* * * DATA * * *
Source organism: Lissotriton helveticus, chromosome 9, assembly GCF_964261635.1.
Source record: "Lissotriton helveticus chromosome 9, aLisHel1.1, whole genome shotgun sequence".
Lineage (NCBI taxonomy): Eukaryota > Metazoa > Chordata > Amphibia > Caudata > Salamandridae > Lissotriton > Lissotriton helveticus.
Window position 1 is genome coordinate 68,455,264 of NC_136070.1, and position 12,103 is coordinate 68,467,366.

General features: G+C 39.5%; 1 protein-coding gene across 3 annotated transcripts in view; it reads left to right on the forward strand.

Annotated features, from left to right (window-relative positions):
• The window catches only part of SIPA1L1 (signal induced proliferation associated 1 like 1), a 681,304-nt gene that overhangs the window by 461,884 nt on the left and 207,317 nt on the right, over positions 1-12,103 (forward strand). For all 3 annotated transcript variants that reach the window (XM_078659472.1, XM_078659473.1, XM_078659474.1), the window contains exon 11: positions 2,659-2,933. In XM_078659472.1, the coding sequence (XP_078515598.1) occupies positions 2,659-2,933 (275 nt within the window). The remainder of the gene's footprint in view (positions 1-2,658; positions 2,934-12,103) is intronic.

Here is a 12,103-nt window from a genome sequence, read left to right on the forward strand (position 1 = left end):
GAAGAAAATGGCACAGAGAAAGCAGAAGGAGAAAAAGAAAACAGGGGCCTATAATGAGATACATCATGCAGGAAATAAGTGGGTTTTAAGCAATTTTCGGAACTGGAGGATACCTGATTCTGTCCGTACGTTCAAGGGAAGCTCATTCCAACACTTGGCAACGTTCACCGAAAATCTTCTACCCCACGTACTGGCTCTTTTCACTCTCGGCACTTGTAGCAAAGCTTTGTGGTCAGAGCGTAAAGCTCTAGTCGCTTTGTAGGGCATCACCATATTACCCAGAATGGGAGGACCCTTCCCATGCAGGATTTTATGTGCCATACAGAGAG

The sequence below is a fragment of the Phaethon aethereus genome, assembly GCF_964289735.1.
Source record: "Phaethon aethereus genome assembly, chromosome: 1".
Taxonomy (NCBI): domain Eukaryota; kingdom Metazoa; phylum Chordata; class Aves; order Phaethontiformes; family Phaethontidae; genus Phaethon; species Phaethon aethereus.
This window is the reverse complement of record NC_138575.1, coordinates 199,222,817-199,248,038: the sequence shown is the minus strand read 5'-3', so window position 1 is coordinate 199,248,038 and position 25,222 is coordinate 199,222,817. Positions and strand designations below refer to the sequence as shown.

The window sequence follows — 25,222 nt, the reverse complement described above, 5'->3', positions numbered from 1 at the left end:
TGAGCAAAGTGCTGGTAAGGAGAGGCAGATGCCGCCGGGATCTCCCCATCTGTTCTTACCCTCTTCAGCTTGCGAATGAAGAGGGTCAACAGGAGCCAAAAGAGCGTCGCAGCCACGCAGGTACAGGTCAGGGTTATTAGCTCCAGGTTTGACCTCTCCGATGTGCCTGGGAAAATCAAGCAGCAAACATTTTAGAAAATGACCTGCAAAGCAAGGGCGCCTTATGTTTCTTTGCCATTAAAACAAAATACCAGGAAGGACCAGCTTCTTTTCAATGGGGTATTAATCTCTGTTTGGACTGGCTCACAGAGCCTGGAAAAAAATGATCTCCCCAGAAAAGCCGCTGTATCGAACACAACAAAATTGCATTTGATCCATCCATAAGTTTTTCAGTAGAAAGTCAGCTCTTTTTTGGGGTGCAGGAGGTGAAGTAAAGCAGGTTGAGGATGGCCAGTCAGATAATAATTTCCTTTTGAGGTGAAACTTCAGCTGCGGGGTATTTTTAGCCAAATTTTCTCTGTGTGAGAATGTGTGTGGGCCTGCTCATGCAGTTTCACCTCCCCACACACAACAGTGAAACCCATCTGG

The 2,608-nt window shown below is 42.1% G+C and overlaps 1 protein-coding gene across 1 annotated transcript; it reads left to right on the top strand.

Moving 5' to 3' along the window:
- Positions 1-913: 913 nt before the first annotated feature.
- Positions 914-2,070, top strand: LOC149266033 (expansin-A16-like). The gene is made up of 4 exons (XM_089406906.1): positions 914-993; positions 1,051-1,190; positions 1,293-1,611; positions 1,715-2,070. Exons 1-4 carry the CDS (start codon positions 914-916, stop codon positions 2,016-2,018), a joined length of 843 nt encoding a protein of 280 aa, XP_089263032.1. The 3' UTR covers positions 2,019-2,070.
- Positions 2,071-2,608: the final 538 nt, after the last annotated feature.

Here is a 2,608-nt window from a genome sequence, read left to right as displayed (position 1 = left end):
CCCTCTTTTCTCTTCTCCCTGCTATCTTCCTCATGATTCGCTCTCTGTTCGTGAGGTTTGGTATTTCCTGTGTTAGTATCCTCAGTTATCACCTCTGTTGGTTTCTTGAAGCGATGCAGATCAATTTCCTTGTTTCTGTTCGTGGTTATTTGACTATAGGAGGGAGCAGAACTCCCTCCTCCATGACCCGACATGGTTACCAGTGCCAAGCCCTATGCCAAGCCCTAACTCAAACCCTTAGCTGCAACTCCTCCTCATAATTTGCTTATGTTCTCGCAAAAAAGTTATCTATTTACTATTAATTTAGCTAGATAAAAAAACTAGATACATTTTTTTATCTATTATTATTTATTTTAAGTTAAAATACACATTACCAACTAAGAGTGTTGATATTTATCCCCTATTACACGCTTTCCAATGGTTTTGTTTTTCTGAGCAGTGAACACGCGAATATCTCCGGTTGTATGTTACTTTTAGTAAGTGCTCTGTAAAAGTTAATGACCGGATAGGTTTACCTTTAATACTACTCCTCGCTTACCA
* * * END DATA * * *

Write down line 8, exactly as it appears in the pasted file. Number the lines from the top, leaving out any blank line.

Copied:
Here is a 12,103-nt window from a genome sequence, read left to right on the forward strand (position 1 = left end):